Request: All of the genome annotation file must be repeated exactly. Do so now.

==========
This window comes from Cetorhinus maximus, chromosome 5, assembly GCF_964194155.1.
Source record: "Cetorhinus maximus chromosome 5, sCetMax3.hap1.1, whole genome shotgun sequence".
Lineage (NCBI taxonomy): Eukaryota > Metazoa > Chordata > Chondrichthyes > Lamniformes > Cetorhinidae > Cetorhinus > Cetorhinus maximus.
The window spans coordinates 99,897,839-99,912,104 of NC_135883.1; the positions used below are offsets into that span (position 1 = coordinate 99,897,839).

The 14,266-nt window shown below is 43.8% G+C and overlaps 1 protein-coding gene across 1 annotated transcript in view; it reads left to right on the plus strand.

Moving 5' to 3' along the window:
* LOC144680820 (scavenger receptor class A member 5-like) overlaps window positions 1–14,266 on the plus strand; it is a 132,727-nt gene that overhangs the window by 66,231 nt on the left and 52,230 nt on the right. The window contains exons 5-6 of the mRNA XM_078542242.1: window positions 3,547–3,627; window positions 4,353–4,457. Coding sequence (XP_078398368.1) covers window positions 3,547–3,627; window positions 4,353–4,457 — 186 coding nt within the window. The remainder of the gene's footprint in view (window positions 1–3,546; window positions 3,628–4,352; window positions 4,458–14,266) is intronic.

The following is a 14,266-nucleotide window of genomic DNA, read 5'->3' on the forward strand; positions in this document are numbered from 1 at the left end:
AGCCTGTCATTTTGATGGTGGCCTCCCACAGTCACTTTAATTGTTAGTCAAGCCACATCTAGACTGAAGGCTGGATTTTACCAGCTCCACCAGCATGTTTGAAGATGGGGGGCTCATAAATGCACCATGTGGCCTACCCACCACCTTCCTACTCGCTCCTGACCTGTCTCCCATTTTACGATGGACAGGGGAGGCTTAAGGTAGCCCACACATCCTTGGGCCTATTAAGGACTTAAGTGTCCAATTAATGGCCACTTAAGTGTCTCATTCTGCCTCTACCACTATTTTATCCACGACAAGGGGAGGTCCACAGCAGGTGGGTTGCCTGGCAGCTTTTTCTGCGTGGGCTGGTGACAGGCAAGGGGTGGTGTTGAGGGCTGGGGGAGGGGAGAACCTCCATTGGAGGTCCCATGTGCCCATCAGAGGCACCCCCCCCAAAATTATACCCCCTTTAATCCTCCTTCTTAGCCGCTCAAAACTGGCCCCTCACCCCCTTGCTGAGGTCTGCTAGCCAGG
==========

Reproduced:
This window comes from Cetorhinus maximus, chromosome 5, assembly GCF_964194155.1.
Source record: "Cetorhinus maximus chromosome 5, sCetMax3.hap1.1, whole genome shotgun sequence".
Lineage (NCBI taxonomy): Eukaryota > Metazoa > Chordata > Chondrichthyes > Lamniformes > Cetorhinidae > Cetorhinus > Cetorhinus maximus.
The window spans coordinates 99,897,839-99,912,104 of NC_135883.1; the positions used below are offsets into that span (position 1 = coordinate 99,897,839).

The 14,266-nt window shown below is 43.8% G+C and overlaps 1 protein-coding gene across 1 annotated transcript in view; it reads left to right on the plus strand.

Moving 5' to 3' along the window:
* LOC144680820 (scavenger receptor class A member 5-like) overlaps window positions 1–14,266 on the plus strand; it is a 132,727-nt gene that overhangs the window by 66,231 nt on the left and 52,230 nt on the right. The window contains exons 5-6 of the mRNA XM_078542242.1: window positions 3,547–3,627; window positions 4,353–4,457. Coding sequence (XP_078398368.1) covers window positions 3,547–3,627; window positions 4,353–4,457 — 186 coding nt within the window. The remainder of the gene's footprint in view (window positions 1–3,546; window positions 3,628–4,352; window positions 4,458–14,266) is intronic.

The following is a 14,266-nucleotide window of genomic DNA, read 5'->3' on the forward strand; positions in this document are numbered from 1 at the left end:
AGCCTGTCATTTTGATGGTGGCCTCCCACAGTCACTTTAATTGTTAGTCAAGCCACATCTAGACTGAAGGCTGGATTTTACCAGCTCCACCAGCATGTTTGAAGATGGGGGGCTCATAAATGCACCATGTGGCCTACCCACCACCTTCCTACTCGCTCCTGACCTGTCTCCCATTTTACGATGGACAGGGGAGGCTTAAGGTAGCCCACACATCCTTGGGCCTATTAAGGACTTAAGTGTCCAATTAATGGCCACTTAAGTGTCTCATTCTGCCTCTACCACTATTTTATCCACGACAAGGGGAGGTCCACAGCAGGTGGGTTGCCTGGCAGCTTTTTCTGCGTGGGCTGGTGACAGGCAAGGGGTGGTGTTGAGGGCTGGGGGAGGGGAGAACCTCCATTGGAGGTCCCATGTGCCCATCAGAGGCACCCCCCCCAAAATTATACCCCCTTTAATCCTCCTTCTTAGCCGCTCAAAACTGGCCCCTCACCCCCTTGCTGAGGTCTGCTAGCCAGG